The Friends of Eddie Coyle
rights,” Foley said.
    “So did I,” the black man said. “It’s the jobs they want now.”
    “The brothers will be very uptight when they hear this,” Foley said. “Should I call Military Intelligence and tell them to load and holster their movie cameras for an imminent demonstration?”
    “Probably not,” the black man said. “The way to handle it is to pass the word to some crabby dumb mick of a DA, and he’ll bugger it up fast enough.”
    “Would a City Councilman do?” Foley said.
    “Even better,” the black man said. “Better still, a City Councilwoman. They’re the best. You know where they stand.”
    “How are the brothers, anyway?” Foley said.
    “Ah, Deetzer, Deetzer, you never learn,” the black man said. “Whenever the white man calls, it’s because he’s got a hard-on for the Panthers again. Is it the Panthers this time, Foles?”
    “I dunno,” Foley said. “I dunno who it is. I don’t even know if it is, to tell you the truth. I’d be very surprised to find out it was Panthers. From what I read in the papers, they spend most of their time in court for shooting each other.”
    “Not all of them,” the black man said. “The rank and file run a catering business.”
    “Any of them looking out to buy some machine guns?” Foley asked.
    “I suppose so,” the black man said. “They run around all the time saying: ‘Off the pigs.’ I was doing that, I’d want some machine guns around for when the pigs get mad.”
    “Do you know of anybody looking to buy machine guns?” Foley said.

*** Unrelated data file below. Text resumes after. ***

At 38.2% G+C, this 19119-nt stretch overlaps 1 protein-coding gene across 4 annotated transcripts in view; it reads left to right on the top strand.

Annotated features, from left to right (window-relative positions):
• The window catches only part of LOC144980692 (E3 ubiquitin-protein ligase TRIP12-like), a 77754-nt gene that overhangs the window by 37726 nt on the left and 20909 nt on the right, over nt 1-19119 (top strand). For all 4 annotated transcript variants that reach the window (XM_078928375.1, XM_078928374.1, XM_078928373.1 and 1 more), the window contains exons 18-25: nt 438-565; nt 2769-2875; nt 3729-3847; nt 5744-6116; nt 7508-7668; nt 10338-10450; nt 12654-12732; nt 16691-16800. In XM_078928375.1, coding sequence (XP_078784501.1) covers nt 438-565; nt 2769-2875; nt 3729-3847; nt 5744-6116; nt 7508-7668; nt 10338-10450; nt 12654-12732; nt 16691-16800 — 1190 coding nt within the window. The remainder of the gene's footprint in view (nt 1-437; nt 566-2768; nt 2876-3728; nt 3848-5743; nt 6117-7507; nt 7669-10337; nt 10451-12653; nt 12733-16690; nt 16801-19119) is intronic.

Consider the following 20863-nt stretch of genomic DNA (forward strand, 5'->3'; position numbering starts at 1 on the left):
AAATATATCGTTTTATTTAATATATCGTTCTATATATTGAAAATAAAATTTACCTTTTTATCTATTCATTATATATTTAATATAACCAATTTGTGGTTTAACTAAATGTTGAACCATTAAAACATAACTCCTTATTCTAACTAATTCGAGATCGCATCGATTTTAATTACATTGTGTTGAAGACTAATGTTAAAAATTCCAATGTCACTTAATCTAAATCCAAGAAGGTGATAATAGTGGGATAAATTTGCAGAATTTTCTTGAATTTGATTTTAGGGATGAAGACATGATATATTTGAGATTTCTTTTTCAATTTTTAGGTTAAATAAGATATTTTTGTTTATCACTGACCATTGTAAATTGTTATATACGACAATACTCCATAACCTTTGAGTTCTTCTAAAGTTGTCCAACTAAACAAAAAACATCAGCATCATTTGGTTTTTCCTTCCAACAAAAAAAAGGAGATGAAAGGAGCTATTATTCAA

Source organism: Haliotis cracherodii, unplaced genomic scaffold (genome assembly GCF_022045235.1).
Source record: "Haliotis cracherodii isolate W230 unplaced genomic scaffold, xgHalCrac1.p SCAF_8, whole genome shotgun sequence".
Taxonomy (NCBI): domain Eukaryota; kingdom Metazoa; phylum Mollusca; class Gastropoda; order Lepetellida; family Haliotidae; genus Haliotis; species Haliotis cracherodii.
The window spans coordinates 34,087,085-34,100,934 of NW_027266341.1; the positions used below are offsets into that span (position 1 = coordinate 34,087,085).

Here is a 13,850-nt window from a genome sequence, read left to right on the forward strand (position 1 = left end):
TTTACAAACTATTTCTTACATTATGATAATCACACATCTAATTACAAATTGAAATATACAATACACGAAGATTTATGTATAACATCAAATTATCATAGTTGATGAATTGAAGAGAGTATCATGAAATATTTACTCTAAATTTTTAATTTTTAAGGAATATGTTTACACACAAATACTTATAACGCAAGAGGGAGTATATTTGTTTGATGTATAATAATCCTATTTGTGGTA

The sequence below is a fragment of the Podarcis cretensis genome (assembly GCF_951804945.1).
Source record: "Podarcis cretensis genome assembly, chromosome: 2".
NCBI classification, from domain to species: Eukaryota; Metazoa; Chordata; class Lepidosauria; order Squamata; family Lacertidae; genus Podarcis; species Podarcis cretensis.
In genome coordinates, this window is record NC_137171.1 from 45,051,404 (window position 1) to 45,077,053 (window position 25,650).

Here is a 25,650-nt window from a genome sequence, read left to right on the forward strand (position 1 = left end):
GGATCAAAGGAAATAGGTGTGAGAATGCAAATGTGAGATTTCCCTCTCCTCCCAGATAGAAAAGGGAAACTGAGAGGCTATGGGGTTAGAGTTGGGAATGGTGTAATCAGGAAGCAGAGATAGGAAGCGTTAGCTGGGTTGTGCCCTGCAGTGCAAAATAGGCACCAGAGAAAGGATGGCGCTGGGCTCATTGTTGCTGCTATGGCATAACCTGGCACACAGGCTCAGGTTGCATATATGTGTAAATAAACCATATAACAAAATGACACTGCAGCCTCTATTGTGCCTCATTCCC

“Come on, Dave,” the black man said, “you know me: whiteman’s nigger. I don’t know any more about the Panthers’n you do. Or any other brothers. Am I the best you can do? Haven’t you guys got somebody in there that can tip you? I mean, you asking me, you need help bad. You want to know what I hear on the street, I can tell you. But I’m on the government tit, too. Different government and all, but still on the government tit. The brothers don’t talk to me. Oh, they talk to me, but they don’t talk serious. If they were buying cannons, they wouldn’t tell me about it.”
    “Deetzer,” Dave said, “I need a favor. I want you to go out and see what you can hear. I got a line that the brothers’re mobbing up, getting guns from somebody that’s in with the wise guys. The idea kind of bothers me.”
    “Jesus,” the black man said, “competition I heard of. There’s always some lunatic looking around to take the numbers action. But a treaty? News to me.”
    “News to me, too,” Foley said. “See what you can find out, huh Deets?”

    Jackie Brown found the tan Microbus on the upper level of the Undercommon Garage, near the stairs to the kiosk at Beacon and Charles Streets. The interior of the vehicle was dark. There were flowered curtains covering all of the windows behind the front seat. He rapped on the driver’s window.
    There appeared at the window a puffy face surrounded by straggly blond hair, collar length. The face contained two suspicious eyes. Jackie Brown stared back at it. In a while, a hand came up and opened the vent window. The face also had a voice. “Whaddaya want?” it said.
    “What do
want?” Jackie Brown said. “A man told me you wanted something.”
    “That’s not good enough,” the voice said.
    “Fuck you,” Jackie Brown said. He turned around and began walking.
    The left rear window swung open. Another voice, lighter, said: “Are you selling something?”
    “That depends,” Jackie Brown said.
    “Wait a minute,” the lighter voice said.
    Jackie Brown turned around. He did not walk back. He was about twelve feet from the bus. He waited.
    The puffy face reappeared at the driver’s window. The vent window opened again. The voice said: “Are you a cop?”
    Jackie Brown said: “Yes.”
    The voice said: “Don’t hassle me, man. Are you the guy we’re looking for?”
    “That depends,” Jackie Brown said. “That depends on what

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